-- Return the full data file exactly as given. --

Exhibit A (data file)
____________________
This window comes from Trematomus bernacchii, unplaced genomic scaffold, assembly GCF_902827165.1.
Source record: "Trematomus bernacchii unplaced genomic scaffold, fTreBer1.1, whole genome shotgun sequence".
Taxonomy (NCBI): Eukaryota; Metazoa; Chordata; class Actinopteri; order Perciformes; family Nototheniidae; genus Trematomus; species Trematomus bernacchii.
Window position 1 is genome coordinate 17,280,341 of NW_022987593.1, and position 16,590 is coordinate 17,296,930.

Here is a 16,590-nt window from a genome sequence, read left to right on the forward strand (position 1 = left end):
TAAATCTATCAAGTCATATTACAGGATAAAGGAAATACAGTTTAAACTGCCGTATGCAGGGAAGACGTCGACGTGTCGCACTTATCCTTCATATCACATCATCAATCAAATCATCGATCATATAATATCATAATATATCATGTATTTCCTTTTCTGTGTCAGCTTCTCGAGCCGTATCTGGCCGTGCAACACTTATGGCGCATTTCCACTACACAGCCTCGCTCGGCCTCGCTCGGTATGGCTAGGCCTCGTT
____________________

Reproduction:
This window comes from Trematomus bernacchii, unplaced genomic scaffold, assembly GCF_902827165.1.
Source record: "Trematomus bernacchii unplaced genomic scaffold, fTreBer1.1, whole genome shotgun sequence".
Taxonomy (NCBI): Eukaryota; Metazoa; Chordata; class Actinopteri; order Perciformes; family Nototheniidae; genus Trematomus; species Trematomus bernacchii.
Window position 1 is genome coordinate 17,280,341 of NW_022987593.1, and position 16,590 is coordinate 17,296,930.

Here is a 16,590-nt window from a genome sequence, read left to right on the forward strand (position 1 = left end):
TAAATCTATCAAGTCATATTACAGGATAAAGGAAATACAGTTTAAACTGCCGTATGCAGGGAAGACGTCGACGTGTCGCACTTATCCTTCATATCACATCATCAATCAAATCATCGATCATATAATATCATAATATATCATGTATTTCCTTTTCTGTGTCAGCTTCTCGAGCCGTATCTGGCCGTGCAACACTTATGGCGCATTTCCACTACACAGCCTCGCTCGGCCTCGCTCGGTATGGCTAGGCCTCGTT